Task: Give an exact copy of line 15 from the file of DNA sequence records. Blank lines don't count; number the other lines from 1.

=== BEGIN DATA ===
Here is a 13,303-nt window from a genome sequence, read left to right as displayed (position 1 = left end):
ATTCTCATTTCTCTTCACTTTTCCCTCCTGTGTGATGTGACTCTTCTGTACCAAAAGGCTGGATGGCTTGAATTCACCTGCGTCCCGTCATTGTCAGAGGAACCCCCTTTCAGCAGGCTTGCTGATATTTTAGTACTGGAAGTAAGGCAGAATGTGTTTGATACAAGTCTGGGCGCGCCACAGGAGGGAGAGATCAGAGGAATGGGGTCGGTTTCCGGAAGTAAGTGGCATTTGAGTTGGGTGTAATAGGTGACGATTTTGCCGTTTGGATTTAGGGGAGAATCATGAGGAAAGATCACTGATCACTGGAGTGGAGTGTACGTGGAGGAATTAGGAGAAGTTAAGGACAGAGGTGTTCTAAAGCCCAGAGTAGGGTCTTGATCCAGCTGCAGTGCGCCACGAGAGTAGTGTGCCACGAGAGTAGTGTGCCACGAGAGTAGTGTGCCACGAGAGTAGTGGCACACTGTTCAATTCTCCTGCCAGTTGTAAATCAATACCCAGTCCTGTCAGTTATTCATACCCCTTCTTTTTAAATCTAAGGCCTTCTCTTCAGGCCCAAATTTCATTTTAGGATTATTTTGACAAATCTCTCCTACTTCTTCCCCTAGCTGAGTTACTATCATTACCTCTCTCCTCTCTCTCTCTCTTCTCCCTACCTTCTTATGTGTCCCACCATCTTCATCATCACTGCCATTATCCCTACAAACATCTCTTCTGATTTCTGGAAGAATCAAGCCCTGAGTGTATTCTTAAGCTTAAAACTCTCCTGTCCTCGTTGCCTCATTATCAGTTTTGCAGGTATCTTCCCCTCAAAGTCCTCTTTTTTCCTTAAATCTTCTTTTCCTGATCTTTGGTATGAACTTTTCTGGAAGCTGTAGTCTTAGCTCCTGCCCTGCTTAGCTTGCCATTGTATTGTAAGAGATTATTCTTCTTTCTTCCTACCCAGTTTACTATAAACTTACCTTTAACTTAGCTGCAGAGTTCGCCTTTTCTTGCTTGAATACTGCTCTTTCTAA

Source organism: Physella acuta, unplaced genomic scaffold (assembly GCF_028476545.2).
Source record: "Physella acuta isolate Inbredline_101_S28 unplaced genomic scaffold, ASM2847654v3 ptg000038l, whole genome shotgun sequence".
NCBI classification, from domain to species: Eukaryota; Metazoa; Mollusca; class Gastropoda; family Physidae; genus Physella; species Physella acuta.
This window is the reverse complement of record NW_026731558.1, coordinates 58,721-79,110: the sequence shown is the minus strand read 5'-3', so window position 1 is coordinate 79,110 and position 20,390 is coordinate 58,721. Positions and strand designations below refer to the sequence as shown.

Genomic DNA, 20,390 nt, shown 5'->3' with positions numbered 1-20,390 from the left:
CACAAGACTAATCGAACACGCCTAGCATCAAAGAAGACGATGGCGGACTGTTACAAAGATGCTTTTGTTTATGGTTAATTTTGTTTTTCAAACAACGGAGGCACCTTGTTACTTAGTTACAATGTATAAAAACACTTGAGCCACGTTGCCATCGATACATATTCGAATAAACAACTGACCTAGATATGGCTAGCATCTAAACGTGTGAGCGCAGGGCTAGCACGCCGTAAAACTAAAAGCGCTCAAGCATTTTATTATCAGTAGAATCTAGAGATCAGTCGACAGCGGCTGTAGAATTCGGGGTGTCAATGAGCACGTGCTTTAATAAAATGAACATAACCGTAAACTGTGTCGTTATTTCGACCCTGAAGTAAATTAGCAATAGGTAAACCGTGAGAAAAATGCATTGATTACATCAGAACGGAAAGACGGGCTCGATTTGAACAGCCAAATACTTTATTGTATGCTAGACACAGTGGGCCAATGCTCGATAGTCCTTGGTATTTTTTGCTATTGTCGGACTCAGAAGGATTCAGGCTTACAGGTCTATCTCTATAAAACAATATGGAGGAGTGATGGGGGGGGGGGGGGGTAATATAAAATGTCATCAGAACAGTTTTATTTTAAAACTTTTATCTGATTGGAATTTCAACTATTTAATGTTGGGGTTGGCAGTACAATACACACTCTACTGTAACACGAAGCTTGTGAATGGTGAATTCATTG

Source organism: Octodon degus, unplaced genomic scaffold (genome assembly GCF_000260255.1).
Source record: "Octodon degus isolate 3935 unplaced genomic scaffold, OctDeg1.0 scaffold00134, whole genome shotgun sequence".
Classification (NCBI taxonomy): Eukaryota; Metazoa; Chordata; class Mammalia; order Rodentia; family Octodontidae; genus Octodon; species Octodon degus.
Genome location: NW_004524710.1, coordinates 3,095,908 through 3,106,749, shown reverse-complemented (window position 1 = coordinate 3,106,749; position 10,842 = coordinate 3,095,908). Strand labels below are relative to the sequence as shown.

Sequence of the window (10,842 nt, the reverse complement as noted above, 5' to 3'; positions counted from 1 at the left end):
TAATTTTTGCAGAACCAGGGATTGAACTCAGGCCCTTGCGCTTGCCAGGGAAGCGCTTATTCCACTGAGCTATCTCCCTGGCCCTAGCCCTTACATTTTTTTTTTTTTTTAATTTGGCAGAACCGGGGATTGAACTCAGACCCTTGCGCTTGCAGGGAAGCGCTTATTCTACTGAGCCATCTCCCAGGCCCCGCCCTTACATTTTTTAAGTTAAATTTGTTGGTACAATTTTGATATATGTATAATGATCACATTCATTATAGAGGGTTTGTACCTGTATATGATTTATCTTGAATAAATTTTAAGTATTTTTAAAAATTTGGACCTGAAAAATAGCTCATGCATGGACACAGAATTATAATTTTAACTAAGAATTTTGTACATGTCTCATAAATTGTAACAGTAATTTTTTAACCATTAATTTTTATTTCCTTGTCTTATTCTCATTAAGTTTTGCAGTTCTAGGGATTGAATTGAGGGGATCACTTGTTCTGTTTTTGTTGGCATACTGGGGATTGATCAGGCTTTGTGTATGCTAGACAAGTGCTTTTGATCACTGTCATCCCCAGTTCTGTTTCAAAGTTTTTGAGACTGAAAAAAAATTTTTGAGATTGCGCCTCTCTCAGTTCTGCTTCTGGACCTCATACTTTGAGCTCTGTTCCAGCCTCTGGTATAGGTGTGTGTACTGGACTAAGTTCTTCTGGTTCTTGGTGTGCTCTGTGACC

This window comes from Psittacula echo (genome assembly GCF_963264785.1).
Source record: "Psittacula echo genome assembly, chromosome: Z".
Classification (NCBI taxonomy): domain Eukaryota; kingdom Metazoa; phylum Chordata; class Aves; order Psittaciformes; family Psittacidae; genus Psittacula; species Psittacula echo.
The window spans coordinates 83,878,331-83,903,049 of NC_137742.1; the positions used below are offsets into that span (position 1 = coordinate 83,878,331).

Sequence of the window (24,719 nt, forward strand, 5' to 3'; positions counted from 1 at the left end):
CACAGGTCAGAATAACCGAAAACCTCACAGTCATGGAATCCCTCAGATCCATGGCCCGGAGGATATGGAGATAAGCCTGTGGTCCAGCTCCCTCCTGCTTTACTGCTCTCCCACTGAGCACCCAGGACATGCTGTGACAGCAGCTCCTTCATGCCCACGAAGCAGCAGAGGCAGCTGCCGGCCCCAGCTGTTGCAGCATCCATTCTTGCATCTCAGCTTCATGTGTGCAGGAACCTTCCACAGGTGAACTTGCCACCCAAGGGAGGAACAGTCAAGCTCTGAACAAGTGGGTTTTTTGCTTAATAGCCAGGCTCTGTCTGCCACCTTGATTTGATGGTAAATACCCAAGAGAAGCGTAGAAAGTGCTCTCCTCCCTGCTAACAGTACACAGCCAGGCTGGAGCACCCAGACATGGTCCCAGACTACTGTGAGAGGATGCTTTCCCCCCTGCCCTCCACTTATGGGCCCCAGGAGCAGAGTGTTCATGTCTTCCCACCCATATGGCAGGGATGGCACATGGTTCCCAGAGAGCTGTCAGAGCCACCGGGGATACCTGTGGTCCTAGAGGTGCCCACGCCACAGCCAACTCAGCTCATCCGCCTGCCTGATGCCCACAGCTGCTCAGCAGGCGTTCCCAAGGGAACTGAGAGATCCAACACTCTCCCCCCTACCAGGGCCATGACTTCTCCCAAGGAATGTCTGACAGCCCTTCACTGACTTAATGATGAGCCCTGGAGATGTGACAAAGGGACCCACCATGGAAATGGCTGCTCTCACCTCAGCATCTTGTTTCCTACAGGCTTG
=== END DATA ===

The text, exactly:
This window comes from Psittacula echo (genome assembly GCF_963264785.1).